June 25, 2024

When designing a home, most people focus on how they can fill the space; a logical response, particularly when dealing with the empty carcass of a house you’ve just moved into or had refurbished. Once the furniture and carpentry are in, you start to focus on the gaping holes of blank space on your walls and ponder how you can fill them. However, filling every nook and cranny with a design element is one of the most common design mistakes. We often think we need a magnificent work of art or an oversized mirror to create impact, but blank space is just as -if not more- impactful.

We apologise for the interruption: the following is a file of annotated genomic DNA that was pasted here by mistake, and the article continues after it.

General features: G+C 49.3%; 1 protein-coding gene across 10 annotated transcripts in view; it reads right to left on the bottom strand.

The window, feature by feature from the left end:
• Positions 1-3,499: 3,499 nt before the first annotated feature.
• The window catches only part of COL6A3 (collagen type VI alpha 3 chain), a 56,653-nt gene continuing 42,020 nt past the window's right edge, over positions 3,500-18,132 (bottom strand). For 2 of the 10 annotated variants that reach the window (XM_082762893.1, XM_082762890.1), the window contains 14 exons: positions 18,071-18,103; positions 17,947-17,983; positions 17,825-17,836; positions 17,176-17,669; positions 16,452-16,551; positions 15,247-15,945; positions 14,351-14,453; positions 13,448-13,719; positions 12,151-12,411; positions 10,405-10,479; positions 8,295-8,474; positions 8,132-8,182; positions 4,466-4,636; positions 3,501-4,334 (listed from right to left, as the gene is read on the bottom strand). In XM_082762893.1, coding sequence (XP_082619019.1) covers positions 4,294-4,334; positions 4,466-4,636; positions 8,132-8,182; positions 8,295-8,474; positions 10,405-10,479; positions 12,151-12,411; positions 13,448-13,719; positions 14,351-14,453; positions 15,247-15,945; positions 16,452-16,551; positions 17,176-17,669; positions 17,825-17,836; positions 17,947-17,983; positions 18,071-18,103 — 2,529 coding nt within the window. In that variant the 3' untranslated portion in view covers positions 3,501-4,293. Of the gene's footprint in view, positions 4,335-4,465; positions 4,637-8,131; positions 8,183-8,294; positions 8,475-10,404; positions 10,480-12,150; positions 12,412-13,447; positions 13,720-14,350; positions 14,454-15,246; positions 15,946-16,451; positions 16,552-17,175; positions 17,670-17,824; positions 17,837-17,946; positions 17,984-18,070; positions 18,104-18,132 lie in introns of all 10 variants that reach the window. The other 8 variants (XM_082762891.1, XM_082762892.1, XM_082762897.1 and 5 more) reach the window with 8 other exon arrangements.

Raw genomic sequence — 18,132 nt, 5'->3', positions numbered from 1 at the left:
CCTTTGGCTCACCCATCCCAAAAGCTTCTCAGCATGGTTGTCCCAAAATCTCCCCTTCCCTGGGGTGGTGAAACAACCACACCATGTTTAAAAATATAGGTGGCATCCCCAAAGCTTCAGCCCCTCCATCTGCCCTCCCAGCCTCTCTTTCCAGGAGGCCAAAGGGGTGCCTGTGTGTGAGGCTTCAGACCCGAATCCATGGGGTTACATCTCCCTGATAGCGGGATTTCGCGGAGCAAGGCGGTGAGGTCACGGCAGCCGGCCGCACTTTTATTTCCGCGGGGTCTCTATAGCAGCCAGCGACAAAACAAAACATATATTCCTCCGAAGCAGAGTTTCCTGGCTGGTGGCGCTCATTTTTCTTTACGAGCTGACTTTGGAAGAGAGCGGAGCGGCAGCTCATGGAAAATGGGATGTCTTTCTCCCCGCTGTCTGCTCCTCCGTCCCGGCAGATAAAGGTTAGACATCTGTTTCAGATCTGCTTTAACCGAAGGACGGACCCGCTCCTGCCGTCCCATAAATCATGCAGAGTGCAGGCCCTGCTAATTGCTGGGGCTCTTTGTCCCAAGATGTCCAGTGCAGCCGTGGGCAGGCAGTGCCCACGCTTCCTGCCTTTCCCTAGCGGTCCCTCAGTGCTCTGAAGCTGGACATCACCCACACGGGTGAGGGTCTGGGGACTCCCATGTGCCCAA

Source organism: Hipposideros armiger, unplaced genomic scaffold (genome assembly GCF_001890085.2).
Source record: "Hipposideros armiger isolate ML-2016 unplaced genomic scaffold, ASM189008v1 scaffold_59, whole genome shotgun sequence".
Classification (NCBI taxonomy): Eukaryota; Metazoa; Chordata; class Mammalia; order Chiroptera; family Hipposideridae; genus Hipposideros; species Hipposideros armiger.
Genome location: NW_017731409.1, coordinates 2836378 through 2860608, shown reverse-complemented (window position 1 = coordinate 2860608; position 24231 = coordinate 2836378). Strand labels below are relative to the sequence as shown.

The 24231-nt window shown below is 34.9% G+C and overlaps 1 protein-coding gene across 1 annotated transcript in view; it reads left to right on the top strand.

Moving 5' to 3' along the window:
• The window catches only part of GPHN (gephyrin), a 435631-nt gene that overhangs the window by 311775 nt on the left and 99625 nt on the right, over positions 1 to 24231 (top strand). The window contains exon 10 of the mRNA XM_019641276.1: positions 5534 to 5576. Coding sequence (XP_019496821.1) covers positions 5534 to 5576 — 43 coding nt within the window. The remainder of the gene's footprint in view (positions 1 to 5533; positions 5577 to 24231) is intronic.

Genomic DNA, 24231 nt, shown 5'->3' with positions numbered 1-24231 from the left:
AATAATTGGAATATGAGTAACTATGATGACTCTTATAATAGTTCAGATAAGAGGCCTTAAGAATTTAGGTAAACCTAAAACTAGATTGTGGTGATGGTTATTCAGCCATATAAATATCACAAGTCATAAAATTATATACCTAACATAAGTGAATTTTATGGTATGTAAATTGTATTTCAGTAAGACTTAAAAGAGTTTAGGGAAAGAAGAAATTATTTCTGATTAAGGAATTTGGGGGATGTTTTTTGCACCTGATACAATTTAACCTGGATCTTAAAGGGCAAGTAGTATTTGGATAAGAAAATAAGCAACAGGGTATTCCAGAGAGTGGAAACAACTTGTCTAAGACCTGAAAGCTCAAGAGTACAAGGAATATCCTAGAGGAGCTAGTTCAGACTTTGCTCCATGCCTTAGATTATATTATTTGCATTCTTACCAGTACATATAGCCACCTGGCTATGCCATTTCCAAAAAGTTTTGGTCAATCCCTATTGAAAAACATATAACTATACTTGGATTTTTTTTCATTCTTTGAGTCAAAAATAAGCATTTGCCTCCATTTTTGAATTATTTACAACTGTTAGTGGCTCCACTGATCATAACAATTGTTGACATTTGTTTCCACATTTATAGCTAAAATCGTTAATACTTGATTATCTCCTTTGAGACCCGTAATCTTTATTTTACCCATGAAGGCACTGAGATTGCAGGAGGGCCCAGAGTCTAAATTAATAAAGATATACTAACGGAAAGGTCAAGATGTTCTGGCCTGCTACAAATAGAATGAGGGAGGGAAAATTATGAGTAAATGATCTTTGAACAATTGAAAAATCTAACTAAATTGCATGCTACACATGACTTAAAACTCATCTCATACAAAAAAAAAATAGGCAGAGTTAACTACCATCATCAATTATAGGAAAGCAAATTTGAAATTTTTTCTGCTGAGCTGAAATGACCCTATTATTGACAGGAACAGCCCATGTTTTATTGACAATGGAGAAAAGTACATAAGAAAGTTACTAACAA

Balance is the key to any successful composition, whether in art, photography, stage design, architecture, or – in our case – interior design. It’s about the dialogue between the positive space (that which is occupied by furniture and decor) and  the negative space (the unoccupied walls and floors) that subtly dictate how we navigate and feel in a space. Too much of one or the other will overwhelm the eye or fail to stimulate it entirely. 


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